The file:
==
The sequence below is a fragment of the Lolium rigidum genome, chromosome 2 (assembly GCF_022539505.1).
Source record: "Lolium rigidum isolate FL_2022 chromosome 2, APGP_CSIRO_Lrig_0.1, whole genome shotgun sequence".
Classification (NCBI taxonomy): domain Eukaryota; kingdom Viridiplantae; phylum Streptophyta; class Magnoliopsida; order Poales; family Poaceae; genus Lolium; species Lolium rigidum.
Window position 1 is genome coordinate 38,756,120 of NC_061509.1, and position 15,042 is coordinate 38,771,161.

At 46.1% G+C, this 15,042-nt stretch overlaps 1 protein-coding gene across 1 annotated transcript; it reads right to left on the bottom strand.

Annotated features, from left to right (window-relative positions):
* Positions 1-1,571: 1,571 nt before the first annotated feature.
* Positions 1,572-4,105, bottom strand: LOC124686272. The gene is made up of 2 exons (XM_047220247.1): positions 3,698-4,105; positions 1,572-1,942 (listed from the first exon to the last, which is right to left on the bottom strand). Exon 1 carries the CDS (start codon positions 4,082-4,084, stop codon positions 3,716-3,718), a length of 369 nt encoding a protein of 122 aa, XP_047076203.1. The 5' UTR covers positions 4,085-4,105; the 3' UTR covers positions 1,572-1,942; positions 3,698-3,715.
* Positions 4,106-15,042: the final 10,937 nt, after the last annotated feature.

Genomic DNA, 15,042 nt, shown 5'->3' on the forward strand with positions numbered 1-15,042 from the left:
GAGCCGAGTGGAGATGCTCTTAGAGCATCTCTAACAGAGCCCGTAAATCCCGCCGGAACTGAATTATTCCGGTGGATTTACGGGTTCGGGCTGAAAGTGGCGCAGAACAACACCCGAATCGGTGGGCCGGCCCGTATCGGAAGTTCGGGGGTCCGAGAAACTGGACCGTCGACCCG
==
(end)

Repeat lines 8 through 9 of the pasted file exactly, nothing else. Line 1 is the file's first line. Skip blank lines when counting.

* Positions 1,572-4,105, bottom strand: LOC124686272. The gene is made up of 2 exons (XM_047220247.1): positions 3,698-4,105; positions 1,572-1,942 (listed from the first exon to the last, which is right to left on the bottom strand). Exon 1 carries the CDS (start codon positions 4,082-4,084, stop codon positions 3,716-3,718), a length of 369 nt encoding a protein of 122 aa, XP_047076203.1. The 5' UTR covers positions 4,085-4,105; the 3' UTR covers positions 1,572-1,942; positions 3,698-3,715.
* Positions 4,106-15,042: the final 10,937 nt, after the last annotated feature.